As recently as yesterday afternoon, a spokesperson for the Brown Administration said that the Governor remains committed to negotiating with the Republicans in the Assembly and Senate – needing two votes in each house from Republicans – and still believes he can reach agreement.
According to the Sacramento Bee, The Democratic governor is more likely to pursue an initiative than to try putting taxes on the ballot through a simple majority in the Legislature.”
According to their sources, the Governor believes “business groups are more likely to support a ballot initiative than any maneuver for a majority vote in the Legislature” and “thinks business groups fear a majority tax vote may set a precedent for other taxes.”
Such a ballot measure would apparently include concessions to conservative interests including regulatory reform and a spending cap.
This morning’s Sacramento Bee added, “Republicans want pension cuts, a cap on future state spending and regulatory changes that help businesses as part of a deal to place taxes on the ballot. Democrats say some ideas are negotiable, but the most extensive changes on pensions and a spending cap are non-starters.”
The Bee argues that the signature gathering process would take months and millions of dollars to gather sufficient signatures to qualify for a ballot initiative, making it a plan that would have to be implemented in November.
But the problem is what to do with the taxes, if approved, and how they would balance the budget. The Bee argues that by November, “the state will have lost one-third of the additional sales and vehicle tax revenues it could have raised through a June election. It is also unclear how such an initiative would treat income taxes, since it would be hard to sell a retroactive income tax hike in the 11th month of a tax year.”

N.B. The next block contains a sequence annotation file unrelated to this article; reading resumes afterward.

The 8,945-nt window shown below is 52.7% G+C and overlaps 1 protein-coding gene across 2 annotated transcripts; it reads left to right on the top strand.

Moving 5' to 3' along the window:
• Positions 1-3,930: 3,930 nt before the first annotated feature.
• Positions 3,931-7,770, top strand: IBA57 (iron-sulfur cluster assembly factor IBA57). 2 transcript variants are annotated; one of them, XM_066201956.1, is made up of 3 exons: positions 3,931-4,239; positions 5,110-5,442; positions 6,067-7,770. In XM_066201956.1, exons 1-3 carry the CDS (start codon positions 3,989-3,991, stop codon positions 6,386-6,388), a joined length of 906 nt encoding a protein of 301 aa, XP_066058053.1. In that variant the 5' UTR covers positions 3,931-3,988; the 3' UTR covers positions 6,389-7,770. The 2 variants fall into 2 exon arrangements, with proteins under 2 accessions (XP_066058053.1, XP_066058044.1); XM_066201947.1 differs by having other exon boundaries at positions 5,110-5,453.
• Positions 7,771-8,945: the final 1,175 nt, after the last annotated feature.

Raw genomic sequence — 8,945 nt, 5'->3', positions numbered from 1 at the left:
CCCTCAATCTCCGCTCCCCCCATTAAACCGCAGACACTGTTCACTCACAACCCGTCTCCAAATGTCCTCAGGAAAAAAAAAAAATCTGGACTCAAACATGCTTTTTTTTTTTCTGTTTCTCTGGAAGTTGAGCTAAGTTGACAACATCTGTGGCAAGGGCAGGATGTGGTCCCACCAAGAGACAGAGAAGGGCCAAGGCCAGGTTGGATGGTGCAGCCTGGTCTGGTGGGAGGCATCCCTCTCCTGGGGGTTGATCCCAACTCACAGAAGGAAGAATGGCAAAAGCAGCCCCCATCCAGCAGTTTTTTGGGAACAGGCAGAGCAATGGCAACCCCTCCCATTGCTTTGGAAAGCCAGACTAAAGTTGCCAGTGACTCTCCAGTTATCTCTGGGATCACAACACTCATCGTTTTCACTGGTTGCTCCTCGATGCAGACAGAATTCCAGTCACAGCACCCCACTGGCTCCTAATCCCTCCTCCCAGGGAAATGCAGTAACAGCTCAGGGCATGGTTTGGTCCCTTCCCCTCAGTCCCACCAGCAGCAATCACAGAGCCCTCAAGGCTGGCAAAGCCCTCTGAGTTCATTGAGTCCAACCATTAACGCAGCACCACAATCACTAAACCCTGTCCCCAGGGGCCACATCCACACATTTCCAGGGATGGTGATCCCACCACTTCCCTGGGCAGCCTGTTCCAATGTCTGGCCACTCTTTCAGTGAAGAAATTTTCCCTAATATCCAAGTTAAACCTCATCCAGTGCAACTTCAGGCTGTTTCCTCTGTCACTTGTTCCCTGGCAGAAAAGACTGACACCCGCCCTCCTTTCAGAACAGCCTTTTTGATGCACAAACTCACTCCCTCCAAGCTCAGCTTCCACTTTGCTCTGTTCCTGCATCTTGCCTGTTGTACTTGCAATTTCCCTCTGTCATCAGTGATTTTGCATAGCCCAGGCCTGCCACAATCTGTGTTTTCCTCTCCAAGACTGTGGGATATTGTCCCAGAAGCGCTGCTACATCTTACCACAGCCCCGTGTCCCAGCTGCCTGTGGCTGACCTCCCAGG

The Bee also argues it would be a very tight window to even qualify for November at this point. Given the length of time for the Attorney General’s office to process an initiative process, the proponents would have to submit signatures by late May, which would give the Governor a month or less to gather signatures.
There are political obstacles as well. School districts would have to layoff teachers anyway because there is no assurance they would have the funds to cover further cuts from the state.
The Democrats would have a difficult problem trying to portray this measure as bipartisan, though, as the Bee argues, “Democrats are counting on business support to win over moderates.”
Furthermore, because the tax increase would have lapsed, it would be more difficult to sell this as a tax extension rather than a tax increase. Polling indicates that, while voters support a tax extension, support drops significantly when they perceive it as a tax increase rather than an extension.
The Bee weighs the possibility of a majority vote in June, as well.
They write, “Democrats have considered placing tax extensions on the ballot using majority-vote powers granted by voters last year in Proposition 25. That may open lawmakers up to criticism that they are exploiting Proposition 25, but Democrats would say they are putting the question before voters rather than raising taxes themselves.”
However, “This route would run afoul of the legislative counsel’s opinion, which said placing taxes on the ballot that way would be an unconstitutional delegation of authority. But under a different legal theory, the Legislature may argue it could delegate such questions to voters because it believes the electorate has ultimate authority. Undoubtedly, this route would face legal challenges from anti-tax groups.”
The Bee does not discuss the third option, which would be an all-cuts budget and would further cut education, social services and the prisons.
Clearly, the Democrats would like to avoid the all-cuts budget, but the other two paths without Republican support would be perilous at best.
Personally, I would recommend the Democrats put pension reform on the table, propose the Governor’s election plan, and see where that gets them.
—David M. Greenwald reporting